mov r8, msg_len
    mov r9, 0
    push qword 0
    sub rsp, 32 ;; The previous push aligned us to 16 bytes, only allocate shadow space
    call WriteFile
    add rsp, 40 ;; Undo shadow space + push

    ;; ExitProcess(code)
    ;; See https://docs.microsoft.com/en-us/windows/win32/api/processthreadsapi/nf-processthreadsapi-exitprocess
    ;; Parameter 1 (rcx): Exit code
    mov rcx, rax
    sub rsp, 40 ;; Shadow space + 8 byte alignment
    call ExitProcess
    ;; add rsp, 40 ;; Not necessary because the previous function call will end the program anyway

My main question is about:

  • Shadow space + stack alignment

Most resources I found seem to completely neglect this when doing simple "hello world" programs. My program also seems to run just fine when removing all the sub rsp/add rsp statements.

So I'm wondering what the implications of not following those conventions really means for code correctness.

My current understanding is that GetStdHandle/WriteFile/ExitProcess are simply not using shadow space and also do not perform any operation that requires an aligned stack in their current implementation as present on my machine.

However, any update to kernel32.dll is free to change those implementations in a way that relies on shadow space being present and/or an aligned stack.

Therefore code neglecting shadow space/stack alignment for external calls is incorrect in the general sense of incorrectly interfacing with an external API, even though many APIs may be built in a way they can tolerate that slightly incorrect access (but this tolerance is an implementation detail that may change at any time).

-> Is this definition/understanding correct? / Anything to add/clarify?

  • General question

Are there any other apparent mistakes / misunderstandings in the code or comments?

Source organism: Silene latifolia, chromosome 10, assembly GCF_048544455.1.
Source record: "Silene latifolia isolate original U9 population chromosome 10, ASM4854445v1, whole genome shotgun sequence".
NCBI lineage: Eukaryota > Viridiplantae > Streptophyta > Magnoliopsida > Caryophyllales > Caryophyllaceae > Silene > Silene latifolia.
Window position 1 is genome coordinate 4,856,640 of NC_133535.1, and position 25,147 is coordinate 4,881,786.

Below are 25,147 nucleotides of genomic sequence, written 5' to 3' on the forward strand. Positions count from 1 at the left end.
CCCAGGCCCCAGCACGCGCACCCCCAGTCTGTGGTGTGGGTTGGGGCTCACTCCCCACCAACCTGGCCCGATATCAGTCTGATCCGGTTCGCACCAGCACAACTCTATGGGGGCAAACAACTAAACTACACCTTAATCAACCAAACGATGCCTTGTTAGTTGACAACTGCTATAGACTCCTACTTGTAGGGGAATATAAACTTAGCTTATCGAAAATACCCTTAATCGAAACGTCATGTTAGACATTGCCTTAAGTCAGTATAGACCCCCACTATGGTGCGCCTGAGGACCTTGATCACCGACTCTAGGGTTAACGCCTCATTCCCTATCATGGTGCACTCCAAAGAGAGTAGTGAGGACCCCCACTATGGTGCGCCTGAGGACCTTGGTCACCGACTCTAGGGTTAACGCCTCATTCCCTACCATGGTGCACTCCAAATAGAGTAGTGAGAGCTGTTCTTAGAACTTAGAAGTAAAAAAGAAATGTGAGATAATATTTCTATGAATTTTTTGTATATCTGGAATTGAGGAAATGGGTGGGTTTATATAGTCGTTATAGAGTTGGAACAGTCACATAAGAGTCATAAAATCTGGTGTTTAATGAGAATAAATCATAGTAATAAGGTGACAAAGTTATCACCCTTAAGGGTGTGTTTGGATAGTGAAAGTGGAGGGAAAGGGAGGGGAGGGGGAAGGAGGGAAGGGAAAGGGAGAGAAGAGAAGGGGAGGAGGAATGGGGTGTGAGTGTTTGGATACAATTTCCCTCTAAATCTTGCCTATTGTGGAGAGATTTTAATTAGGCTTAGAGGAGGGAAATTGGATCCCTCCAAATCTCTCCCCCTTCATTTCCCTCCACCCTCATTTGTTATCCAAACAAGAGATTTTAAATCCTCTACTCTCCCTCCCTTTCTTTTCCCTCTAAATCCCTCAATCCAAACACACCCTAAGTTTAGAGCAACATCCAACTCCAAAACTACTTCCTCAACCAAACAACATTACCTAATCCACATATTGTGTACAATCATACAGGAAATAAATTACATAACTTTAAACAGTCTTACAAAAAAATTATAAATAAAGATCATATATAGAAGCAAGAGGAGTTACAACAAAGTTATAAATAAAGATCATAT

• \$\begingroup\$ About your specific questions, I would search Stack Overflow for answers, if I didn't find any answers I would ask a question. Code review is really only about improving code through general reviews. \$\endgroup\$
    – pacmaninbw
    Aug 18, 2022 at 13:08

1 Answer 1

  • Shadow space + stack alignment

Most resources I found seem to completely neglect this when doing simple "hello world" programs.

Is this true? Keep in mind that the most common way to take it into account is to do something like the following:

  • in the prologue, allocate however much space this function ever needs (including the parameter and shadow space of any callee), plus either 8 to compensate for the call to that function or using push rbp to both save rbp and restore alignment.
  • in the body of the function, don't change rsp (eg don't push qword 0 but mov qword [rsp + something], 0).

I looked at a few tutorials and guides, and they used that technique. That technique is semi-required on win64 anyway, at least if you want SEH unwinding, since the stack unwinding data is quite restrictive in what it can express. Code that employs that technique looks like it's neglecting alignment and shadow space, but they are taken into account in the amount of stack space allocated by the prologue.

Anyway I recommend that you employ that technique also, even if you aren't emitting unwinding information yet, you may as well get used to it.